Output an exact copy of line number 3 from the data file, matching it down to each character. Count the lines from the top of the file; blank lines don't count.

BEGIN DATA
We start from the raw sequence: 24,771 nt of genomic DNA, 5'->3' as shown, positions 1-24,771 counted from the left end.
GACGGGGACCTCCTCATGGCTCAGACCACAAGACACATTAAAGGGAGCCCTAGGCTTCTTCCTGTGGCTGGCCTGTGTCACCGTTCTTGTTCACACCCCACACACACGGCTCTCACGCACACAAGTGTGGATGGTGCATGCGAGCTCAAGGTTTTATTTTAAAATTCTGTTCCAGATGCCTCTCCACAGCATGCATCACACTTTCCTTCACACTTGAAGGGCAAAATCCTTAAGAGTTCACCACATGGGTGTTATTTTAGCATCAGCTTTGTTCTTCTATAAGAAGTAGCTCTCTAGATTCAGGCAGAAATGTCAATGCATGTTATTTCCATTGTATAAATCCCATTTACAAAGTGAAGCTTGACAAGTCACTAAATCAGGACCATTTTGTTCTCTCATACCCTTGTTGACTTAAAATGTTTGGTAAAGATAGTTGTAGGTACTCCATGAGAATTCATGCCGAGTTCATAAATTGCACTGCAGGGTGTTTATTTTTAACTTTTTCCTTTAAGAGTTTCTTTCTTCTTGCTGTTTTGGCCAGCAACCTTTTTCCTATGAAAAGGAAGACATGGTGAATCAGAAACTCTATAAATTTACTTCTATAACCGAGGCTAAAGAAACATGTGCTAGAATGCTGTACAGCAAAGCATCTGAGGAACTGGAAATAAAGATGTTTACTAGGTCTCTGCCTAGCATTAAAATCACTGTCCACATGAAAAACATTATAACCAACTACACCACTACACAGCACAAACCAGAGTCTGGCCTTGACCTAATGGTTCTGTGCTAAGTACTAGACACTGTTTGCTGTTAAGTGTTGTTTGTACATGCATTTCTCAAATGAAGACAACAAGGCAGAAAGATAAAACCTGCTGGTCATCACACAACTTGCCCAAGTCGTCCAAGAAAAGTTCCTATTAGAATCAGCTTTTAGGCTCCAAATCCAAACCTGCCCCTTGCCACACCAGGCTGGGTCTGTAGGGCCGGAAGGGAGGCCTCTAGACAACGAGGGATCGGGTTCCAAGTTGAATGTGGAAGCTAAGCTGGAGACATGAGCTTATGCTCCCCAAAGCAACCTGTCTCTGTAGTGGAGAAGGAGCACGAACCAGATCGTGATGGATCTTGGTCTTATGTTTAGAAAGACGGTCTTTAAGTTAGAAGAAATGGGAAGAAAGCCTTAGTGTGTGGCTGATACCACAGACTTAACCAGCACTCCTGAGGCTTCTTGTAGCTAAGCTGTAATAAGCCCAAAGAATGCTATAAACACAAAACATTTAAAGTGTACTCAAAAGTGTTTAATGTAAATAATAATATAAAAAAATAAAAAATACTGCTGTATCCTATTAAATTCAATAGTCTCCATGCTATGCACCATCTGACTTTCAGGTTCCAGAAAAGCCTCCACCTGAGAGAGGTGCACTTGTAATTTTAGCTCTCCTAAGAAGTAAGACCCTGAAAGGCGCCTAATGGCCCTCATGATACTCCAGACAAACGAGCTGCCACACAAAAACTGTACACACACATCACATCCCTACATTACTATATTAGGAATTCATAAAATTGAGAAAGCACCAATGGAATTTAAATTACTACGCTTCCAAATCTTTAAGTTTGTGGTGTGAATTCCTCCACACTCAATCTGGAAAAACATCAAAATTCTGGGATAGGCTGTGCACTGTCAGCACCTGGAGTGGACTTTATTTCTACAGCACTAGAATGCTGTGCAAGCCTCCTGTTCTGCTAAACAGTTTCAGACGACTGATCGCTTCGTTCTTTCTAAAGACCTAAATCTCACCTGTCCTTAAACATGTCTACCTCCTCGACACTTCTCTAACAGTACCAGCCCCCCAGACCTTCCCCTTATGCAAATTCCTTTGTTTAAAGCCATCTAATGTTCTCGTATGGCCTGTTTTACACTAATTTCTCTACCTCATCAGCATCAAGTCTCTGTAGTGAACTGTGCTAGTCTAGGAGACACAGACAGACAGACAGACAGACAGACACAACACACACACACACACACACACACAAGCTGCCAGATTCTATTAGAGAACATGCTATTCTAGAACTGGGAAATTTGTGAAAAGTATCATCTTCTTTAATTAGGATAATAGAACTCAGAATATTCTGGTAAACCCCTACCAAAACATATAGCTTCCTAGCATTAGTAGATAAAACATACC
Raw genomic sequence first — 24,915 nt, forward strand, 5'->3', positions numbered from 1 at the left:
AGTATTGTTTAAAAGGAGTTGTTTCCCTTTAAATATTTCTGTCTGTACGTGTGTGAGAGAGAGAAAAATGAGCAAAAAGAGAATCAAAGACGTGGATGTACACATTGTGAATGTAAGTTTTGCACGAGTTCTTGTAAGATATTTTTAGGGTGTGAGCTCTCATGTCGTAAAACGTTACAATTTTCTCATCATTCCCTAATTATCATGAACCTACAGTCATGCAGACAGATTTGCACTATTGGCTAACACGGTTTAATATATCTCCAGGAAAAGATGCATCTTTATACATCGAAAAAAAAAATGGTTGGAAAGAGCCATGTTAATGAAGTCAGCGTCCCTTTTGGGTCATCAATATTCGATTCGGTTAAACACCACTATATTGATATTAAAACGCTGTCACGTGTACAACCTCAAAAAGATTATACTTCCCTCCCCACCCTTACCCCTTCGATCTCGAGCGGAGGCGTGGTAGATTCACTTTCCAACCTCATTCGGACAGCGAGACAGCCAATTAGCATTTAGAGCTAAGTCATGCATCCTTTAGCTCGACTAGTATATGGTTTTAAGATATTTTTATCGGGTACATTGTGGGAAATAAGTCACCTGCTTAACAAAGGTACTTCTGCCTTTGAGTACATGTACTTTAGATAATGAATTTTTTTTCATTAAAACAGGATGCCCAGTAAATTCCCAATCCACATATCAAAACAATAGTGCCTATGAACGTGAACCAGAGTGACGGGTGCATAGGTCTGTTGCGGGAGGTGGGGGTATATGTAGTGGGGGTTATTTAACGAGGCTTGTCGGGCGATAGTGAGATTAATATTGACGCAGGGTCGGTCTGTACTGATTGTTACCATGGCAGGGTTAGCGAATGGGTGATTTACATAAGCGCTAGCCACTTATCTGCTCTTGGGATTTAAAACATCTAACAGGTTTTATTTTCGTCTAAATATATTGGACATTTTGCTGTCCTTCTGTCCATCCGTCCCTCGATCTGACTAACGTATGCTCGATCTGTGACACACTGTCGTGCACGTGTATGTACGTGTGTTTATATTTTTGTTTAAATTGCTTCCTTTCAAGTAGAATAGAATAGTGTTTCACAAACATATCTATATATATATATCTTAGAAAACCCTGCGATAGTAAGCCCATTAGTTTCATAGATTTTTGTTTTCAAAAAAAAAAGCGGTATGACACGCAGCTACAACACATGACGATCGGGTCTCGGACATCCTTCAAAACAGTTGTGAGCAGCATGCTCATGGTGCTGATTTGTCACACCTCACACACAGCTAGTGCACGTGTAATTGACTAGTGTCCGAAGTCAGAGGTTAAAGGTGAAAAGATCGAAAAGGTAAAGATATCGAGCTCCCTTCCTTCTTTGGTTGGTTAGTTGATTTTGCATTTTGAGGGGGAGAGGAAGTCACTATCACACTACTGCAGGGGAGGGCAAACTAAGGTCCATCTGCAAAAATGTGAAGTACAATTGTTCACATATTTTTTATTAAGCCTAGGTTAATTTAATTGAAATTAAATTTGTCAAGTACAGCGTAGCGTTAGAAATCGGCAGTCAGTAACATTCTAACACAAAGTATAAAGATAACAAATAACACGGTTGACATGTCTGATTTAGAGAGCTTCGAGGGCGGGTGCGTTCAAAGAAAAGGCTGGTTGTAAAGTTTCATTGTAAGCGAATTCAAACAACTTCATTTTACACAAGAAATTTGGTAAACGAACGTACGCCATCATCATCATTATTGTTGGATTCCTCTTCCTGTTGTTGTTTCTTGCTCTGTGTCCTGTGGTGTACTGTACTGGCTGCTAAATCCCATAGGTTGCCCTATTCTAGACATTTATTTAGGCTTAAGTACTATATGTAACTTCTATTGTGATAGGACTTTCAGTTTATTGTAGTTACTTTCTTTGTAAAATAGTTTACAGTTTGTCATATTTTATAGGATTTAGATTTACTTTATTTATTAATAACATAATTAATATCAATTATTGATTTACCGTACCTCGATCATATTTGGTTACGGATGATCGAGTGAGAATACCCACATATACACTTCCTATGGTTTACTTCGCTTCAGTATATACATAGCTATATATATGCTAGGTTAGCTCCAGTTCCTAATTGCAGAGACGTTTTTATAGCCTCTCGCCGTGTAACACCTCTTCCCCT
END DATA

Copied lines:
Raw genomic sequence first — 24,915 nt, forward strand, 5'->3', positions numbered from 1 at the left: